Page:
Peanut and I
From JOHN FINLAYSON
At over 60 years of age I have been farming in Northern New Zealand all of my life; dairying, sheep, beef cattle, goats, organic orcharding and vegetable growing and obviously a few hens, ducks, etc; initially on a commercial basis on the family farm of 1,400 acres but then reality set in and I have now downsized to a more manageable 50 acres which suits me just fine. We live a reasonably sustainable lifestyle; not connected to the grid, grow or produce/make most of what we need and if we do require something from an external source then we will plan ahead and purchase it.
About 10-12 years ago I created and taught a series of programmes for our local community college which taught the young (and old) of Northland how to relearn those growing and farming skills and techniques that their grandparents took for granted and that I had been living by. It was such a success that it quickly became the mainstay and signature department in whole the institution until our enlightened bureaucrats in Wellington recently decided that it was not leading the youth into “jobs” and effectively canned the programme. Coming back to living off the land again was a huge shock as the change in my living attitudes had been both subtle and pernicious even for me who had been counselling about it for years. It was a very saluatory moment I can tell you.
There are two main reasons, amongst a host of others, that stand out for me as to why I have chosen the lifestyle I have. The first is the control it gives you over how you live your life. If a city dweller feels cold they either turn on a gas tap or flick a switch and presto, there is heat, albeit at the whim and mercy of the utility supplier who has control over delivery, price and quantity. I, on the other hand have that same option or I can go and cut and store enough firewood for my needs. If I decide to be lazy or don’t plan well then I am also accountable for those consequences; bottom line is that it is my choice. The same principle applies to transportation, food, and nearly everything else regarding daily life. I am also deeply concerned about the way supermarkets and retailers generate and create the image of endless abundance which is such an illusion. Most products are sourced away from the local district and come from relatively few suppliers. A very dangerous situation to be in long term and not sustainable.
The second aspect of my life I enjoy is being aware of and being a part of the natural cycles of our environment. There is little that can approach going out on a clear night with my grandson and pointing out the constellations and planets. Try doing that in the city! Nature can be violent and devastating as well as gentle and wondrous but it is never vicious. By being aware of the seasons and weather patterns you learn to adapt and prepare for most eventualities. As I write this it is a drear, thundery and wet winter’s day and so instead of digging in the garden (which would rapidly destroy the soil structure) or tending livestock I get on with converting my quonset barn into a home for my family. If I was in an office life would go on as relentlessly usual and I would probably not even know it was stormy outside (unless the power went out – Heaven forbid) until I was about to go home. This dislocation from the world around us is a very concerning trend to me. I often watch the hawks circling my home and although they are at the top of the food chain they are still constantly on the lookout for danger and are always wary; compare this with the average person walking down the street not even being aware of their surroundings (unless it is the smell of a pizza shop) let alone any potential threat.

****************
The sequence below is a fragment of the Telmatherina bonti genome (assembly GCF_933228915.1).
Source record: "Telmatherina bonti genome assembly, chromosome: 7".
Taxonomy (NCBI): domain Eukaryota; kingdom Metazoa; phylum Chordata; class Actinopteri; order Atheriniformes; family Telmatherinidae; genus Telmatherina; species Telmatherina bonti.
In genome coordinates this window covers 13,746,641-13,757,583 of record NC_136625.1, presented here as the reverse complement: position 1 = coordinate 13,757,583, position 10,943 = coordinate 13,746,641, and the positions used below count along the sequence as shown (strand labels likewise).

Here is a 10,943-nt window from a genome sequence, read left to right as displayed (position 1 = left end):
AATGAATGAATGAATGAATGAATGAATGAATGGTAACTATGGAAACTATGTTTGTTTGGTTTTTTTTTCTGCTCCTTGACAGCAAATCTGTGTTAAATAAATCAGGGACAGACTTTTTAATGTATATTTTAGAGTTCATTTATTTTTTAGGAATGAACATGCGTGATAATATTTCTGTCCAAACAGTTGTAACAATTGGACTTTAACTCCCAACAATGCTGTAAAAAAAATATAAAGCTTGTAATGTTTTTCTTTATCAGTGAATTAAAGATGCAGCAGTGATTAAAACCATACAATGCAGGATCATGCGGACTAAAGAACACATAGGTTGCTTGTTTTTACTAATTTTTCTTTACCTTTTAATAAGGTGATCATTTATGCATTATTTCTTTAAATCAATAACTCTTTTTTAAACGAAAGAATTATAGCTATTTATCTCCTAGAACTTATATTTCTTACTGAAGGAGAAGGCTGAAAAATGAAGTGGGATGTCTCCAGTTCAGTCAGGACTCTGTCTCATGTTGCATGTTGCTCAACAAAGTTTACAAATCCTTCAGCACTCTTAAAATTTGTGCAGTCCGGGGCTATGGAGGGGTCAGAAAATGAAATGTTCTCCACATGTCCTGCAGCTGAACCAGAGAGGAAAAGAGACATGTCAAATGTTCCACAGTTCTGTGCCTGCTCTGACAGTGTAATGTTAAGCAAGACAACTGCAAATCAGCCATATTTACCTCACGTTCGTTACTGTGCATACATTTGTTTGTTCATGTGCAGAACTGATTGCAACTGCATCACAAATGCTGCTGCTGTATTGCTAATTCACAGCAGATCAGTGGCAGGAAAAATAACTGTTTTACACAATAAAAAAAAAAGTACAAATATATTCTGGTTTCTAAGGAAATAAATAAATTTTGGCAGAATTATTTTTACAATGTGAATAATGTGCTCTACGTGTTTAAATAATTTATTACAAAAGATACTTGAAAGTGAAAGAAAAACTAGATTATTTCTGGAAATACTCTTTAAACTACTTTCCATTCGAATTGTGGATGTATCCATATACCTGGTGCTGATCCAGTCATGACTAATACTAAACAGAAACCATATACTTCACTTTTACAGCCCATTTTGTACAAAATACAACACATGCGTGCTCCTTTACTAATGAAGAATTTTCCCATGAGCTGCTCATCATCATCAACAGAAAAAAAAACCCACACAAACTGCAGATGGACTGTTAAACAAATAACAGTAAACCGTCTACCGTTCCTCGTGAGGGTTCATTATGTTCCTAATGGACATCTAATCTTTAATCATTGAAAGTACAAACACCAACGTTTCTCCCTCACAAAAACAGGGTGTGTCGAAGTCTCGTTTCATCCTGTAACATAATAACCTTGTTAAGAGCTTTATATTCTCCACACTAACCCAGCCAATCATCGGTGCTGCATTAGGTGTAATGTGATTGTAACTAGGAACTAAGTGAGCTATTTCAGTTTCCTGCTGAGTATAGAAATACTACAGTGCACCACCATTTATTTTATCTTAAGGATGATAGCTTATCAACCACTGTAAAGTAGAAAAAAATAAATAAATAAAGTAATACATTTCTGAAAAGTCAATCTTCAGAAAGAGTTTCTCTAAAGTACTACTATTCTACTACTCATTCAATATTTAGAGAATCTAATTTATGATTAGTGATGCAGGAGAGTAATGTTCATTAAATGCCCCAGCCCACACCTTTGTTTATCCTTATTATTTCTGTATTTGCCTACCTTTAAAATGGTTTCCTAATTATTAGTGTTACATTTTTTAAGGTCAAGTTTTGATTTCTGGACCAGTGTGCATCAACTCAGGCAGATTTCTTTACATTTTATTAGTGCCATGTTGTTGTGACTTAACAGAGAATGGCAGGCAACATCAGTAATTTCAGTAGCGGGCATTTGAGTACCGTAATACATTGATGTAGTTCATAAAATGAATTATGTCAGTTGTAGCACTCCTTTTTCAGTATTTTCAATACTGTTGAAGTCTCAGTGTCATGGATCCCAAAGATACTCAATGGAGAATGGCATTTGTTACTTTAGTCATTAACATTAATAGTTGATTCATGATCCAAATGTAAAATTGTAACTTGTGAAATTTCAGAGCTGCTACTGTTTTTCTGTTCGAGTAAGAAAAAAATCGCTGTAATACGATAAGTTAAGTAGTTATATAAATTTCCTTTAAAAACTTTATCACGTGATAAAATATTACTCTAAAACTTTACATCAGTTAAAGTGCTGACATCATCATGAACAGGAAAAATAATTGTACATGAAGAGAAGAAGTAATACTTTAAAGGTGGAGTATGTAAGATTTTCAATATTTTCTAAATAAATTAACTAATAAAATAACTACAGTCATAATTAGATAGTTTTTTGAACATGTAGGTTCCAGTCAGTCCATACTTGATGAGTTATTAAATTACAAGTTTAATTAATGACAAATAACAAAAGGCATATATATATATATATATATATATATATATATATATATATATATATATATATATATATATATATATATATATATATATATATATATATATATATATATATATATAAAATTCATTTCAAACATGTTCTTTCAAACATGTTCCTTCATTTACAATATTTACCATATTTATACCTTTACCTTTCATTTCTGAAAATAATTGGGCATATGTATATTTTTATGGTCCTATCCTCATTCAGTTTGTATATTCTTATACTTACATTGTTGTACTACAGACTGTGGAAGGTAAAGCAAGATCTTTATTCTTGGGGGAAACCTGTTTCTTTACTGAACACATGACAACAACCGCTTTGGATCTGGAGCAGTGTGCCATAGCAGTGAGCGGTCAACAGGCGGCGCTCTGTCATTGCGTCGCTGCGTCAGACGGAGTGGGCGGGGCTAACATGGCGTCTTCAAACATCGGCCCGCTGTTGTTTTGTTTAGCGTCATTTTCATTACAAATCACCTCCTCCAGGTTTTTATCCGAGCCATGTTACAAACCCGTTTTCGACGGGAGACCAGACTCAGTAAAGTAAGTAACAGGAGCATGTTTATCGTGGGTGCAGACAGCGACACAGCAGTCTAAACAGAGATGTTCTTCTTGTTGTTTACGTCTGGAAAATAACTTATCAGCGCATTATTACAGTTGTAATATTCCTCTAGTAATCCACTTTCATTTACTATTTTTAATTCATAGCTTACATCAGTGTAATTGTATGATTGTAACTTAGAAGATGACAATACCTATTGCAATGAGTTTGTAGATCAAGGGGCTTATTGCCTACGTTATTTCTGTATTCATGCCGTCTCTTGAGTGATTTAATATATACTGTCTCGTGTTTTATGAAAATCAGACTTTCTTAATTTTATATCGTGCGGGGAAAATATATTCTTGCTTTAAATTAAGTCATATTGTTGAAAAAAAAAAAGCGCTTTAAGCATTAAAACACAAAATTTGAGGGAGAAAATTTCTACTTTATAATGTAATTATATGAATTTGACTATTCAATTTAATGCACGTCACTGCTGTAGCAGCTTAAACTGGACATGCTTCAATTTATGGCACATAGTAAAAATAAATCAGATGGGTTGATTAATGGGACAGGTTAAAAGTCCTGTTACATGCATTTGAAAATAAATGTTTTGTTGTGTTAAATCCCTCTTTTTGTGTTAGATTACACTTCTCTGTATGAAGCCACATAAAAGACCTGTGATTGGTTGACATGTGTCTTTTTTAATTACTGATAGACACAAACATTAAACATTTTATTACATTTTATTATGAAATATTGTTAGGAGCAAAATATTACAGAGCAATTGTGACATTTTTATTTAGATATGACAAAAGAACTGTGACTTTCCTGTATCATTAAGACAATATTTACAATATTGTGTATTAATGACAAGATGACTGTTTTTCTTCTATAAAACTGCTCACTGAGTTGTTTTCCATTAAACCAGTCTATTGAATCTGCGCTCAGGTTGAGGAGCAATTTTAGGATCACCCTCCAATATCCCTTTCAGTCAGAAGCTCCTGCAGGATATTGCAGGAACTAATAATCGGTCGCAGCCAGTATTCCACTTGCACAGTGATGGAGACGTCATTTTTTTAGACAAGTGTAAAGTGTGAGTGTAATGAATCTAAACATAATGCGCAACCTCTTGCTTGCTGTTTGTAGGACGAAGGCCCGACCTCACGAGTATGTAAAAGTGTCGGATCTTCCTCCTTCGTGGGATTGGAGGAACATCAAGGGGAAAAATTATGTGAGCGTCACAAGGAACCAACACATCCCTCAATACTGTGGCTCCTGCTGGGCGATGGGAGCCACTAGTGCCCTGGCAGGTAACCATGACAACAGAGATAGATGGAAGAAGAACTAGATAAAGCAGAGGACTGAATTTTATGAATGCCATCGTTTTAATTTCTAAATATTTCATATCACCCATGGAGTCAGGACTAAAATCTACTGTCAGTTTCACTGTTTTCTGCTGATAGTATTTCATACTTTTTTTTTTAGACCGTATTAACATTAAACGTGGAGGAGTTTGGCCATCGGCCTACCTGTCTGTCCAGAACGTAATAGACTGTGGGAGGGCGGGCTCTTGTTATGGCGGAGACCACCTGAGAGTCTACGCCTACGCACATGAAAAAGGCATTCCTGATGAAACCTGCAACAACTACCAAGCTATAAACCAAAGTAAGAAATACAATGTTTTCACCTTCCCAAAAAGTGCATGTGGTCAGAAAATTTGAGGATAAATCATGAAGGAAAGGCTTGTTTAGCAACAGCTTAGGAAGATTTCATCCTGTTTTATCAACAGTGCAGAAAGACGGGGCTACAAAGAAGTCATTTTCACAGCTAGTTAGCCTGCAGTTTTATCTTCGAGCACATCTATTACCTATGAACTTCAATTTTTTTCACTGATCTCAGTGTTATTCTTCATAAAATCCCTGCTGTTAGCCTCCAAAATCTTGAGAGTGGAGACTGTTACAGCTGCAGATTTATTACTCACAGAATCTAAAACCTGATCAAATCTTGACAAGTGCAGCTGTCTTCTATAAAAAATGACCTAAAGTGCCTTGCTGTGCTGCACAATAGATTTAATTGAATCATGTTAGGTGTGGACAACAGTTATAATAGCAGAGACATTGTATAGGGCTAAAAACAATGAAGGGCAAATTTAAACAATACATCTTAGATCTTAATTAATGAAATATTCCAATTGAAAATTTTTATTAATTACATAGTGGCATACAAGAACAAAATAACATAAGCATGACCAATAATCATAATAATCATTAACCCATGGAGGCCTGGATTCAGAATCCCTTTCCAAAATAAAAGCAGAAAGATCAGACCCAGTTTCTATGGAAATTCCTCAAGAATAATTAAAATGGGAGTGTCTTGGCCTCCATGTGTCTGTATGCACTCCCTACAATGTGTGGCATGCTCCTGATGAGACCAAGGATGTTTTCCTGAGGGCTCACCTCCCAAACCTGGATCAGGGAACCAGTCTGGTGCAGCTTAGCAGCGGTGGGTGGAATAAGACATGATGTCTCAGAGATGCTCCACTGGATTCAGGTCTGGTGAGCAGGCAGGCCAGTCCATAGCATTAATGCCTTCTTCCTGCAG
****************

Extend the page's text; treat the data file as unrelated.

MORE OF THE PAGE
Trying to reduce the reasons I love living as I do in a few lines is an impossible task and I admire and congratulate the other contributers on their efforts and I hope that I have conveyed at least some of the drivers I feel for my lifestyle. I would not call it farming just as I would not call a vegetable grower a horticulturalist – it is so much more than any single word can convey. I guess if you wanted to reduce all the psycho-babble I have spouted above into 3 simple words it would have to be “quality of life”.
Thanks to Gene and Dave for the chance to hear all of these wonderful stories and I urge others to send in their experiences. Like the by-line of old Dragnet TV show of many years ago (I think it was that one anyway) “there are a million stories out there and this is just one of them”.